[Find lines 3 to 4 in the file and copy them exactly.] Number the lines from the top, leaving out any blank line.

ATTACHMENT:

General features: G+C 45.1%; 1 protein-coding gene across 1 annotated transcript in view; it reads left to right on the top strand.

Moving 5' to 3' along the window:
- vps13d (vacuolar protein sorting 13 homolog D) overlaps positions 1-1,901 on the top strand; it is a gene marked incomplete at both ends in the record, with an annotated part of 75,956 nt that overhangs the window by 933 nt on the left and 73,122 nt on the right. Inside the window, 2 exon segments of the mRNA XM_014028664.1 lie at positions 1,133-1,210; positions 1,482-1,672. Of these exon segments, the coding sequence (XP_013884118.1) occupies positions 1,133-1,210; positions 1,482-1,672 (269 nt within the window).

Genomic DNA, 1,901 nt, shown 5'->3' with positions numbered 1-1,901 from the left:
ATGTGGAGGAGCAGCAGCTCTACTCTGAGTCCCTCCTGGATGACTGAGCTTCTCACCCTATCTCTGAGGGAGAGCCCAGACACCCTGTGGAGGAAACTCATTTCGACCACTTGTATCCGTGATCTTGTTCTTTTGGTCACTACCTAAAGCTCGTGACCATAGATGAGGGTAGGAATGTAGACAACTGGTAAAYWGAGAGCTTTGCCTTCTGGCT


- vps13d (vacuolar protein sorting 13 homolog D) overlaps positions 1-1,901 on the top strand; it is a gene marked incomplete at both ends in the record, with an annotated part of 75,956 nt that overhangs the window by 933 nt on the left and 73,122 nt on the right. Inside the window, 2 exon segments of the mRNA XM_014028664.1 lie at positions 1,133-1,210; positions 1,482-1,672. Of these exon segments, the coding sequence (XP_013884118.1) occupies positions 1,133-1,210; positions 1,482-1,672 (269 nt within the window).

Genomic DNA, 1,901 nt, shown 5'->3' with positions numbered 1-1,901 from the left: